It’s been said there are only two plots: A Man Goes on a Trip and A Stranger Comes to Town. These “master plots” can be found in every time and every literary form: classical epics and medieval poetry, fairy tales and children’s books, novels and plays. Homer’s Odyssey is the classic example of the “man goes on a trip” plot. Odysseus spends more than ten years wandering the Mediterranean while trying to return home after the Trojan War. Other examples of these master plots include Marlow’s trip down the Congo to find Mr. Kurtz (Heart of Darkness), the Joad’s journey from Oklahoma to California (The Grapes of Wrath), Mr. Bingley’s arrival at Netherfield (Pride and Prejudice), and Mark Twain’s short story “The Mysterious Stranger.”
The theme of the library’s Spring 2011 Reading and Discussion Group is one of these master plots: A Man Goes on a Trip. All of the books discussed feature people who find adventure on the road. The group meets from 7:00 to 9:00 p.m. on Monday, February 14; Monday, March 14; Monday, April 11; and Monday, May 9. Register either online, by phone (248-684-0845), or in person at the library’s Adult Reference desk.
In February’s book, A Room with a View by E.M. Forster, a woman goes on a trip. Lucy Honeychurch, a naïve young lady from England, is on her first trip to Italy. She is chaperoned by her older spinster cousin, Charlotte. Lucy has been particularly looking forward to visiting Florence, where they have been promised rooms with a view of the Arno. But when they arrive at their pension, they find their rooms overlook a courtyard rather than the river. The Emersons, a father and son who are also staying there, have a view and offer to trade rooms with Lucy and Charlotte. But Charlotte fears that accepting would put them under an improper obligation to people of not quite the same class. She is eventually persuaded to make the exchange, but her fears seem confirmed when she sees Lucy and George Emerson kiss. Forster’s novel of Edwardian manners takes readers through countries, classes, cultures, and customs. The discussion leader is Cecilia Donohue of Madonna University.
The book for March is The Adventures of Huckleberry Finn by Mark Twain. Huck Finn is Twain’s classic story of the adventures of a boy and a runaway slave on a raft on the Mississippi River. Huck’s adventures begin when he escapes from his brutal drunken father by faking his own death and hiding out on an island. There he finds Jim, a slave who ran away rather than be sold down the river to a cruel new owner. Huck’s sympathy for Jim leads him to agree to help Jim become free. But he worries about the morality and legality of concealing stolen “property.” When their hideout is discovered, Huck and Jim use a raft they’ve found to head down the river and escape from the “sivilization” found on its banks. Huck Finn was published in 1884 and reflects the typical language and attitudes of the pre–Civil War South, which has led to occasional attempts to ban it from libraries and school curriculums. Madonna University’s Will Horwath leads the discussion of Twain’s controversial novel.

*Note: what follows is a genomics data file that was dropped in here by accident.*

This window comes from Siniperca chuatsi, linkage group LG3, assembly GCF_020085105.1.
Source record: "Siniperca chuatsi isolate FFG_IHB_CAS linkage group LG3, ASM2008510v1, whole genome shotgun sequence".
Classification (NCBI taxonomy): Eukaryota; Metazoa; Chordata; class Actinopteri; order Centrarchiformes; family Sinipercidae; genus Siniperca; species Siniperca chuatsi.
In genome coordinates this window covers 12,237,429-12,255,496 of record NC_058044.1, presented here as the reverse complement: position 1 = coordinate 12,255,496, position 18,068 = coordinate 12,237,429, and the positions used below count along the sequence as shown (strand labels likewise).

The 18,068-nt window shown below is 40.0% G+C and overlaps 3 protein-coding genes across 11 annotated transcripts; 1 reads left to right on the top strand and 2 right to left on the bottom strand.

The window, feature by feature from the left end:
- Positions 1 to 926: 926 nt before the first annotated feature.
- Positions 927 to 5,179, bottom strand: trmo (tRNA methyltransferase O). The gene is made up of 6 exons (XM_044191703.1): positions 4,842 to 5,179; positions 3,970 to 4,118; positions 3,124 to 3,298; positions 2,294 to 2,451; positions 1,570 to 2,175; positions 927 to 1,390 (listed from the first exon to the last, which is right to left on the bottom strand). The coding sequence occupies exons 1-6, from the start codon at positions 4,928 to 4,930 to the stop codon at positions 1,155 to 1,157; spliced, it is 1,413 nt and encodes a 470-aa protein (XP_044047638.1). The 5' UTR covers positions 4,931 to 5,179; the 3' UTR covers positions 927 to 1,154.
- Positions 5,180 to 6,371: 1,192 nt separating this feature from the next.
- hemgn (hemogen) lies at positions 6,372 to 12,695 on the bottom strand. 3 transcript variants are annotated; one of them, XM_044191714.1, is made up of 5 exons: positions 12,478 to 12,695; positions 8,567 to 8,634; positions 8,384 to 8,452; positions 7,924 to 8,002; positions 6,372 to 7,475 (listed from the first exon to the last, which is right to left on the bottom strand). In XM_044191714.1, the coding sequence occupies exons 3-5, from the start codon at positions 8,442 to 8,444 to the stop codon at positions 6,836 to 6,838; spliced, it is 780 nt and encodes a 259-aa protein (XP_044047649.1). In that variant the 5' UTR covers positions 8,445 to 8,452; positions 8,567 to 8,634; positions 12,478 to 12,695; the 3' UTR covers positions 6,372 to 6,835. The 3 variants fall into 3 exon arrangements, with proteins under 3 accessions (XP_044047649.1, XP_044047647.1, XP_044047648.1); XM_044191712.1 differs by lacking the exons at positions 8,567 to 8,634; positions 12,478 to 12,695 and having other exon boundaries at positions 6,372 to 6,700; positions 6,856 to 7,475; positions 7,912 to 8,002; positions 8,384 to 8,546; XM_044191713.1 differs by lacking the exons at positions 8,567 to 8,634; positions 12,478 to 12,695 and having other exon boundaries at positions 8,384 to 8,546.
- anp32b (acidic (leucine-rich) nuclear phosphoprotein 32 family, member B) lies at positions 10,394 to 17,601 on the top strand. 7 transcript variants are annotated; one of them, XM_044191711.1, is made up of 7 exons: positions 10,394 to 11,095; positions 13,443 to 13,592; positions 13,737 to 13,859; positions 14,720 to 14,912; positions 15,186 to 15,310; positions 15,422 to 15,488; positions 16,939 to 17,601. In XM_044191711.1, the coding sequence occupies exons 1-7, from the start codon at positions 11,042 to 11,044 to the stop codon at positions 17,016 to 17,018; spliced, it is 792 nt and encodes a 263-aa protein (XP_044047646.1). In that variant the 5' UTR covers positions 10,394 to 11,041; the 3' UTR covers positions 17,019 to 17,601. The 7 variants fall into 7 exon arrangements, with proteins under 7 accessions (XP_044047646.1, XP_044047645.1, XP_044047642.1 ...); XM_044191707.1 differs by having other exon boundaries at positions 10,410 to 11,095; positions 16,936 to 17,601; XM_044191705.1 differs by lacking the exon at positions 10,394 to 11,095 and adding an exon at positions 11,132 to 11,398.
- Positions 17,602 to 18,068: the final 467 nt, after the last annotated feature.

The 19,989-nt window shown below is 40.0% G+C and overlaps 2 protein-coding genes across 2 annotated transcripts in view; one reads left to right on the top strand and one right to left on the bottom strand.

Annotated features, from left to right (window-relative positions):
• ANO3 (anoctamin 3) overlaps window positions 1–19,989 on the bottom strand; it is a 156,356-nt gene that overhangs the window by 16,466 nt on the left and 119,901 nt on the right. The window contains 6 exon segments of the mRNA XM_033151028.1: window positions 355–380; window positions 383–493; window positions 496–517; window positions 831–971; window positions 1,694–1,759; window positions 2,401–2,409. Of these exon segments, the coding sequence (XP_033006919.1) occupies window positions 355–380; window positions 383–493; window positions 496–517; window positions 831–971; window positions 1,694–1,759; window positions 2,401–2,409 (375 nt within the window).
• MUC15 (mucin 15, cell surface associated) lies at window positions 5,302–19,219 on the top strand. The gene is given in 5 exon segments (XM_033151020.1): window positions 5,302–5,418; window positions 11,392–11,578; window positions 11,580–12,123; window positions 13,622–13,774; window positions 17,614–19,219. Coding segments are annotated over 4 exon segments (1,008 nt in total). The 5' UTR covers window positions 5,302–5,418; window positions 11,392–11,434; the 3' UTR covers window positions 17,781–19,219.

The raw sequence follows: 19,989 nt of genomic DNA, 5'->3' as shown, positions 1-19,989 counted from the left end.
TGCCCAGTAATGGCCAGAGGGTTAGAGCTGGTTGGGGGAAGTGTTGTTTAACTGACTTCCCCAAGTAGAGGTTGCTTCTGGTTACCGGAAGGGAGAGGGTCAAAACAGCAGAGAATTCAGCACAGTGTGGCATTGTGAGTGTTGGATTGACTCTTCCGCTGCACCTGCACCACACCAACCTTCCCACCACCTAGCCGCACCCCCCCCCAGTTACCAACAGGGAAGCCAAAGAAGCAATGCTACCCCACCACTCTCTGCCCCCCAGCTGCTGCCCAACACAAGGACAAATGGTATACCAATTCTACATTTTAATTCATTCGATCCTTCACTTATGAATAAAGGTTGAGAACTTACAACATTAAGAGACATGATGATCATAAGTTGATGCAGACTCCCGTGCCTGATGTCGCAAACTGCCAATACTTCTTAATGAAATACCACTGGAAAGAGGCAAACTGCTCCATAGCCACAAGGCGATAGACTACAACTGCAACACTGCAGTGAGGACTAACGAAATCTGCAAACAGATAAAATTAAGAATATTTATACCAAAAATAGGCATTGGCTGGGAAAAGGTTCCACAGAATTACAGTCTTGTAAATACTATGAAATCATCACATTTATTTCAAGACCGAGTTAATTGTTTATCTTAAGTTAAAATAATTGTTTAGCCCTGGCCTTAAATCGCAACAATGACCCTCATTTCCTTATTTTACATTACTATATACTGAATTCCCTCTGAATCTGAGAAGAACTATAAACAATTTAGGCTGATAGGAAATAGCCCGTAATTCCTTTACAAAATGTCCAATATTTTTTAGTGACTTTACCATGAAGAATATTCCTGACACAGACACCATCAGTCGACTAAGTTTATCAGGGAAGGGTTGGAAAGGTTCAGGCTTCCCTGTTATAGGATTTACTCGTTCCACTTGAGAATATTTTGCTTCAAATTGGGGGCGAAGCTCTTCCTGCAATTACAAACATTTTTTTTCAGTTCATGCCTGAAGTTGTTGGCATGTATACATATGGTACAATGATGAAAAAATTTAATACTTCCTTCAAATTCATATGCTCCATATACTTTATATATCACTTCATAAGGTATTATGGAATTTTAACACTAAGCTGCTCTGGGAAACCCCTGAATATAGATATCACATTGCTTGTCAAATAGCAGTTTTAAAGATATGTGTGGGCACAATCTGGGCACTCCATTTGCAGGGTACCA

“In a hole in the ground there lived a hobbit. Not a nasty, dirty, wet hole filled with the ends of worms and an oozy smell, nor yet a dry, bare, sandy hole with nothing in it to sit down on or to eat: it was a hobbit-hole, and that means comfort.” April’s book is J.R.R. Tolkien’s classic fantasy The Hobbit, or, There and Back Again. It’s the story of Bilbo Baggins, a respectable middle-aged hobbit, who somehow finds himself leaving his comfortable hobbit-hole for a very uncomfortable adventure with thirteen dwarves and a wizard. The dwarves are going far over the Misty Mountains cold to their ancestral home, the Lonely Mountain. They plan to reclaim their home—and especially its fabled treasure—from the dragon who had conquered the Mountain and stolen the treasure. The wizard, Gandalf, has selected Bilbo as the dwarves’ “burglar” in the venture. The burglar is supposed to enter the dragon’s lair through a small Side-door and then locate the treasure. But first they have to get past trolls, goblins, wolves, and giant spiders… The discussion of The Hobbit will be led by Sandra Sutherland, who recently retired as a Professor of English from Oakland Community College.
The final book in this series is The Curious Incident of the Dog in the Night-Time by Mark Haddon. It is the story of Christopher John Francis Boone, who is 15 years and 3 months and 2 days old. He knows all the countries of the world and their capital cities and every prime number up to 7,057. He does not like to be touched by other people. He finds people confusing. Christopher likes dogs. Dogs are always faithful and they do not lie. When he finds his neighbor’s dog dead with a pitchfork sticking out of its side, he is sad. The dog’s muzzle was still warm but nobody else was around when Christopher found it. So he realizes it must have been killed. Christopher is autistic. He cannot read people’s faces, but he does like to read murder mystery novels. The Hound of the Baskervilles is his favorite book. In murder mystery novels someone has to work out who the murderer is and then catch them. Christopher decides to work out who killed the dog and then catch them. Christopher is writing a murder mystery novel about how he catches the killer. Doing so requires him to go from his home in Swindon to London, even though the thought of going somewhere on his own is frightening. The Curious Incident of the Dog in the Night-Time is Christopher’s story, in his own words. The May discussion will be led by Carla Iris, who has led book discussions in Allen Park and on Grosse Ile.
Join us as we discuss these books with the “masterplot”: A Man Goes On a Trip.
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